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Course location and department:

This is what the university has told Ucas about the course. Use it to get a quick idea about what makes it unique compared to similar courses, elsewhere.

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Teaching Excellence Framework (TEF):

We've received this information from the Department for Education, via Ucas. This is how the university as a whole has been rated for its quality of teaching: gold silver or bronze. Note, not all universities have taken part in the TEF.

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This information comes from the National Student Survey, an annual student survey of final-year students. You can use this to see how satisfied students studying this subject area at this university, are (not the individual course).

This is the percentage of final-year students at this university who were "definitely" or "mostly" satisfied with their course. We've analysed this figure against other universities so you can see whether this is high, medium or low.

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This information is from the Higher Education Statistics Agency (HESA), for undergraduate students only.

You can use this to get an idea of who you might share a lecture with and how they progressed in this subject, here. It's also worth comparing typical A-level subjects and grades students achieved with the current course entry requirements; similarities or differences here could indicate how flexible (or not) a university might be.

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Post-six month graduation stats:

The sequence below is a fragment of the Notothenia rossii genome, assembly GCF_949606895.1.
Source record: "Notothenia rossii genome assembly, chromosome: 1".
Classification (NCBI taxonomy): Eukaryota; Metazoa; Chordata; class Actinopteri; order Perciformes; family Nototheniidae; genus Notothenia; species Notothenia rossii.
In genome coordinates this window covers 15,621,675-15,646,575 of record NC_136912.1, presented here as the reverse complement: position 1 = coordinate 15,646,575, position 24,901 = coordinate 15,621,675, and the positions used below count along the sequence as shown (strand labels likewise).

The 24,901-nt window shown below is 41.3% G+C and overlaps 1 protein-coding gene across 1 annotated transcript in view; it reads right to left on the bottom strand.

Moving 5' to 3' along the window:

This is from the Destinations of Leavers from Higher Education Survey, based on responses from graduates who studied the same subject area here.

It offers a snapshot of what grads went on to do six months later, what they were earning on average, and whether they felt their degree helped them obtain a 'graduate role'. We calculate a mean rating to indicate if this is high, medium or low compared to other universities.

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Graduate field commentary:

The Higher Education Careers Services Unit have provided some further context for all graduates in this subject area, including details that numbers alone might not show

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The Longitudinal Educational Outcomes dataset combines HRMC earnings data with student records from the Higher Education Statistics Agency.

While there are lots of factors at play when it comes to your future earnings, use this as a rough timeline of what graduates in this subject area were earning on average one, three and five years later. Can you see a steady increase in salary, or did grads need some experience under their belt before seeing a nice bump up in their pay packet?

Have a question about this info? Learn more here